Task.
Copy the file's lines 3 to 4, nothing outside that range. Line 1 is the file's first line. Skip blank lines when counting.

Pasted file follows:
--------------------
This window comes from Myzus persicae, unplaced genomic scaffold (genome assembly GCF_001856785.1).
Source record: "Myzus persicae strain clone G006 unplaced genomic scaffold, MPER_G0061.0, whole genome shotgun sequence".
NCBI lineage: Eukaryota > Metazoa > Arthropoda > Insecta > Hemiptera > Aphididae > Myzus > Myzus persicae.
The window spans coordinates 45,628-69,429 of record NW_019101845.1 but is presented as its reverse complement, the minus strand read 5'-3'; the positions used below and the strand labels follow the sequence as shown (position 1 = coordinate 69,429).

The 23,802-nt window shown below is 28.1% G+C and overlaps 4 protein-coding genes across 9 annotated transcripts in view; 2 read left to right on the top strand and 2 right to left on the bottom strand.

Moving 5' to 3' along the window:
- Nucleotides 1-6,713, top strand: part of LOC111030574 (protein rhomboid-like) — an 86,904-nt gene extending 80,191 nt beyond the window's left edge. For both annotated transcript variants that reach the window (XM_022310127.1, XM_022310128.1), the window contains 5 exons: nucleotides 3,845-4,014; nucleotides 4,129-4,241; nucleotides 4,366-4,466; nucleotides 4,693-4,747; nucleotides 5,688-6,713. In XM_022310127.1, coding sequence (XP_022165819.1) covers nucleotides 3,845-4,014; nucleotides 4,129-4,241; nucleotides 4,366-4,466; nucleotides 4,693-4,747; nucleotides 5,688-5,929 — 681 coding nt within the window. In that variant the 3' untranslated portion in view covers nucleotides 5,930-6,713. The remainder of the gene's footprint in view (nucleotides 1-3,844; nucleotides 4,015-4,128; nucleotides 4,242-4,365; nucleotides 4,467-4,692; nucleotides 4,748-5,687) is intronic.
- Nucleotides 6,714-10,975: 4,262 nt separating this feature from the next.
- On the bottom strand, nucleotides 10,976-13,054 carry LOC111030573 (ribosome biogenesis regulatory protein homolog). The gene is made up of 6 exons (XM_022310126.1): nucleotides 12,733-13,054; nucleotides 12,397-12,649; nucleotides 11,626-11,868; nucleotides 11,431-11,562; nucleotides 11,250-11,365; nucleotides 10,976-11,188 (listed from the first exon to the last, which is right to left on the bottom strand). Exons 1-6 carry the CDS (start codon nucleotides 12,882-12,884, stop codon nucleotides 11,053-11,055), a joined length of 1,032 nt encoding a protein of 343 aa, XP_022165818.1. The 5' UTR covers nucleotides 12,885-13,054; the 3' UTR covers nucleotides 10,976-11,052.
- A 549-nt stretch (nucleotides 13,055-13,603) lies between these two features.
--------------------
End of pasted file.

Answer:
NCBI lineage: Eukaryota > Metazoa > Arthropoda > Insecta > Hemiptera > Aphididae > Myzus > Myzus persicae.
The window spans coordinates 45,628-69,429 of record NW_019101845.1 but is presented as its reverse complement, the minus strand read 5'-3'; the positions used below and the strand labels follow the sequence as shown (position 1 = coordinate 69,429).